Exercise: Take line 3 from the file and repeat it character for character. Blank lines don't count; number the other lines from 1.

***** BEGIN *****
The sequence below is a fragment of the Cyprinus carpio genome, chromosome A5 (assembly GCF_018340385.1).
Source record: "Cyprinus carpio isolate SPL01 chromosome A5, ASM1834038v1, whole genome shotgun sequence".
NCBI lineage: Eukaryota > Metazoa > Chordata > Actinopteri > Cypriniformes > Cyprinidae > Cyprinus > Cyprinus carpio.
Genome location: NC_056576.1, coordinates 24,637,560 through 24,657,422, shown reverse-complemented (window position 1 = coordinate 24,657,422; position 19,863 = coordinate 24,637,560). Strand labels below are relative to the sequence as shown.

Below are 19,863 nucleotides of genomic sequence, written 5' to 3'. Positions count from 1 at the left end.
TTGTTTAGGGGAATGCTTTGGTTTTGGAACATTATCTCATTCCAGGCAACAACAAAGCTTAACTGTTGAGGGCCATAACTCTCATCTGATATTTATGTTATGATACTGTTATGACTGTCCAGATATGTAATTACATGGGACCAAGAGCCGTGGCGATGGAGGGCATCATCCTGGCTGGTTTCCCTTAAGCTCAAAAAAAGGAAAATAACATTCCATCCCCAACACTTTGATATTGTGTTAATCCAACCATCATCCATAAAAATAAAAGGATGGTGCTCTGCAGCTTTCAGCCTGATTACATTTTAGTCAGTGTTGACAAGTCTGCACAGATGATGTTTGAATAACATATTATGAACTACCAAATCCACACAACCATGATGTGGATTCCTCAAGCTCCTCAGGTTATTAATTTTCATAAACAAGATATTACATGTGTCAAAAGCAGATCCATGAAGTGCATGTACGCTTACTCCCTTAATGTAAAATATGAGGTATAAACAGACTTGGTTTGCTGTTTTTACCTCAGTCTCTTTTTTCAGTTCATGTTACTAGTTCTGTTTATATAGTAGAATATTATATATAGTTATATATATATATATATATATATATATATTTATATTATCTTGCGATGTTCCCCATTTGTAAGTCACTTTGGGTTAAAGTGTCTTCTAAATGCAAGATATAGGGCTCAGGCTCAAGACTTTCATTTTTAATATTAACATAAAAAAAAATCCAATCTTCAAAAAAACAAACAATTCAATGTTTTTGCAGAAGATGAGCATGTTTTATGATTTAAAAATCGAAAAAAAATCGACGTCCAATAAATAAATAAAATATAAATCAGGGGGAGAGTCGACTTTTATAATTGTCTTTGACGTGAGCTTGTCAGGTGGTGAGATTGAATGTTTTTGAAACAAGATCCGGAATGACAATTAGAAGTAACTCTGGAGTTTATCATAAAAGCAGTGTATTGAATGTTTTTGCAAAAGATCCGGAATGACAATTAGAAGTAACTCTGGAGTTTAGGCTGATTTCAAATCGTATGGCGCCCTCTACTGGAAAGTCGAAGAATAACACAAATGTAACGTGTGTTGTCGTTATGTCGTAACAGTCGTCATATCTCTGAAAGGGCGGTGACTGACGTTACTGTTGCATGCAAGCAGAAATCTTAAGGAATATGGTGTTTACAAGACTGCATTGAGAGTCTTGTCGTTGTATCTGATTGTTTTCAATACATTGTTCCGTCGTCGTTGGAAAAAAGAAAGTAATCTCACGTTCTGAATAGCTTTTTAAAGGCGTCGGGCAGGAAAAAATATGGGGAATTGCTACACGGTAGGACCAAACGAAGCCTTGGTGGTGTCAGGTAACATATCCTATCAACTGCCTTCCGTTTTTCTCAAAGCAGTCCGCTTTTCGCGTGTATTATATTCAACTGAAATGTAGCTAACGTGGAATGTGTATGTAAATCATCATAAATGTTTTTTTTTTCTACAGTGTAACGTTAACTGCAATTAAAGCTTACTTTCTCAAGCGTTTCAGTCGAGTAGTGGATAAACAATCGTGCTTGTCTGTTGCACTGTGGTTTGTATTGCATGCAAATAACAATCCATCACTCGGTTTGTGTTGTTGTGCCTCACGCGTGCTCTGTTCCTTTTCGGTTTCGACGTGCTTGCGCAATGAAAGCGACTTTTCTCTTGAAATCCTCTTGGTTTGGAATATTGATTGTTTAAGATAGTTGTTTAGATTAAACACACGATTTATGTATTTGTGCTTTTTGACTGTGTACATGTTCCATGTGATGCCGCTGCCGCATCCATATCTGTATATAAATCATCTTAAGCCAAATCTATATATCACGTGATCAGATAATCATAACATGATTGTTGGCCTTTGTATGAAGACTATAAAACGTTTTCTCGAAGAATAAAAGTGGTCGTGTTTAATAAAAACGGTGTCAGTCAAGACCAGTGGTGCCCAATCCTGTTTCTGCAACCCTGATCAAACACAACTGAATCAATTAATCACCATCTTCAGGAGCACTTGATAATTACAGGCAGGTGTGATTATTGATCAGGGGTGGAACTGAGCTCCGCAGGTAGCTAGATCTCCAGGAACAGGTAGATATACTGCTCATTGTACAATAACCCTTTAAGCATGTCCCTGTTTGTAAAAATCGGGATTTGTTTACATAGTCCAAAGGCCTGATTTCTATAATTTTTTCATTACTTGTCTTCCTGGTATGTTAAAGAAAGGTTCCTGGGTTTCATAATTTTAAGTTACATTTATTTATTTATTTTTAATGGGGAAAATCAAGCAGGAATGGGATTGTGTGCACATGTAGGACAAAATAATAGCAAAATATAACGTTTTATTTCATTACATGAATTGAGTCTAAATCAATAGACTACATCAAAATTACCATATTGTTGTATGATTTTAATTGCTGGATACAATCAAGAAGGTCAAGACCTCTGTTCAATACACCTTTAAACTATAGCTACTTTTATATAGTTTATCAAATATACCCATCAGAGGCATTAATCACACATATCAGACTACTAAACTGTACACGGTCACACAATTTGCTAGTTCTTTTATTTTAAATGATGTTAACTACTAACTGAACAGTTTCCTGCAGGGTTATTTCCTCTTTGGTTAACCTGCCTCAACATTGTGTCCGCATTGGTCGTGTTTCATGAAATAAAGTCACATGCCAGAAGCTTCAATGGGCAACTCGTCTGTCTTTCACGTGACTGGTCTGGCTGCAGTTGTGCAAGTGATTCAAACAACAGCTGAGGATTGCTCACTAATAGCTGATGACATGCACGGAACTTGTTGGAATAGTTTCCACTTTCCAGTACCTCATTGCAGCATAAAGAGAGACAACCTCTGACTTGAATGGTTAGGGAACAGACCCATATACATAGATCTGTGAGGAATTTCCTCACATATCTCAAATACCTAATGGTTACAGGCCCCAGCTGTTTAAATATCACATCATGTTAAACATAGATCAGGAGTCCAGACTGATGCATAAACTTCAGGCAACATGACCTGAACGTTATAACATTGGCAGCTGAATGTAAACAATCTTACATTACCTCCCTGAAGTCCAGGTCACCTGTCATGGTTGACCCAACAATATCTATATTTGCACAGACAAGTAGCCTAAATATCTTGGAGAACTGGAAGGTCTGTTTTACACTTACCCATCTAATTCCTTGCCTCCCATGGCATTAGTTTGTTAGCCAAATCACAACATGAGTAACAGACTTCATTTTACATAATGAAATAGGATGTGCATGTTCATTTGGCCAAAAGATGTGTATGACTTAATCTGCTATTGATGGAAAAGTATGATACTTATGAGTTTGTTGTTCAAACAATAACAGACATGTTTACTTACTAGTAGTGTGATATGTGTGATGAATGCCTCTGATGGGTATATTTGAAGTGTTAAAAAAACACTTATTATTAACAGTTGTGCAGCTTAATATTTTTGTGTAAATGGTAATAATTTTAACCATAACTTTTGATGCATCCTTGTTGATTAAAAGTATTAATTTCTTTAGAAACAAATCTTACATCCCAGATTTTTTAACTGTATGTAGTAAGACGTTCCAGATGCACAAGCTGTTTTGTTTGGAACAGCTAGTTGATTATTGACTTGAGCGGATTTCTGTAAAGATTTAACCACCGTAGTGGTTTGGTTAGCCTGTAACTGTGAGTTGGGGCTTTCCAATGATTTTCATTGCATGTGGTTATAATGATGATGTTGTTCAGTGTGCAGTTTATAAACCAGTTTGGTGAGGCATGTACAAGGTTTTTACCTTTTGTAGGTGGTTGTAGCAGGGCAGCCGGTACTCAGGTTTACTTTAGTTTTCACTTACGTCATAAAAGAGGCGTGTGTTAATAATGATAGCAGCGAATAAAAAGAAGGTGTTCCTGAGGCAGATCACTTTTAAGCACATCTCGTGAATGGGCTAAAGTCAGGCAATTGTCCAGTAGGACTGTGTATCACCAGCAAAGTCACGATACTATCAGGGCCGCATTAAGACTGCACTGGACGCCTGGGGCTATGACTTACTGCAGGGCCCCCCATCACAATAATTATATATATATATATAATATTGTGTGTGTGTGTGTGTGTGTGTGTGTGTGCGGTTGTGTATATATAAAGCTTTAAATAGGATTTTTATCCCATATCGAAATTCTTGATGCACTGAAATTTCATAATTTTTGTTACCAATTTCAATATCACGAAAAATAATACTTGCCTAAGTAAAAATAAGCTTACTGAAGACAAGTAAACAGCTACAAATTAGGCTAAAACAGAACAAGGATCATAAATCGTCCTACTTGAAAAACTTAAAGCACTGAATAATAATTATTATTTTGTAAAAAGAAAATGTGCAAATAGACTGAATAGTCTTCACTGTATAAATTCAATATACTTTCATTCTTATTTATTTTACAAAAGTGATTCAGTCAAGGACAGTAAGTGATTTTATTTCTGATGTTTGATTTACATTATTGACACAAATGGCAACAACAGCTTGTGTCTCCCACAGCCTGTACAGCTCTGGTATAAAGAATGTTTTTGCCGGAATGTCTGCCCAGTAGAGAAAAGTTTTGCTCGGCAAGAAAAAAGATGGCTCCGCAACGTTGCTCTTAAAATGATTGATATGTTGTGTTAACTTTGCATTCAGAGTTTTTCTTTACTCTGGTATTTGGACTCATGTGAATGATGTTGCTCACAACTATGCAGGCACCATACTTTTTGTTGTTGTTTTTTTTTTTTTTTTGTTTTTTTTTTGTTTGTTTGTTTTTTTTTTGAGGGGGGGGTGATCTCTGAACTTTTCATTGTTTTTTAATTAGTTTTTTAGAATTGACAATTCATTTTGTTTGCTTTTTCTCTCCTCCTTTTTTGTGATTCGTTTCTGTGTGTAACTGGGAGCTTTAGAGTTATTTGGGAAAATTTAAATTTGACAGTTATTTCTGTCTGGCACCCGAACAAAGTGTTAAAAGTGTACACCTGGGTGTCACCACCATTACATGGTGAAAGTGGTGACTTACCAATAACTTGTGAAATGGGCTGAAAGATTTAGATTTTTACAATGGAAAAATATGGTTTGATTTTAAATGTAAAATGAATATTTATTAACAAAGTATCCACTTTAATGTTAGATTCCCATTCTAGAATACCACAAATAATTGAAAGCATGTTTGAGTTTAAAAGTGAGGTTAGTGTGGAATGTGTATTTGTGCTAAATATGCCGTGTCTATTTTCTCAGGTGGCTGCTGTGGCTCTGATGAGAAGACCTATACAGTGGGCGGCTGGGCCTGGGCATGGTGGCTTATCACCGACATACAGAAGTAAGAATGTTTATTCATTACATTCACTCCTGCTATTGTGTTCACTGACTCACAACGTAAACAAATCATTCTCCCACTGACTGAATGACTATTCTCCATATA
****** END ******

NCBI lineage: Eukaryota > Metazoa > Chordata > Actinopteri > Cypriniformes > Cyprinidae > Cyprinus > Cyprinus carpio.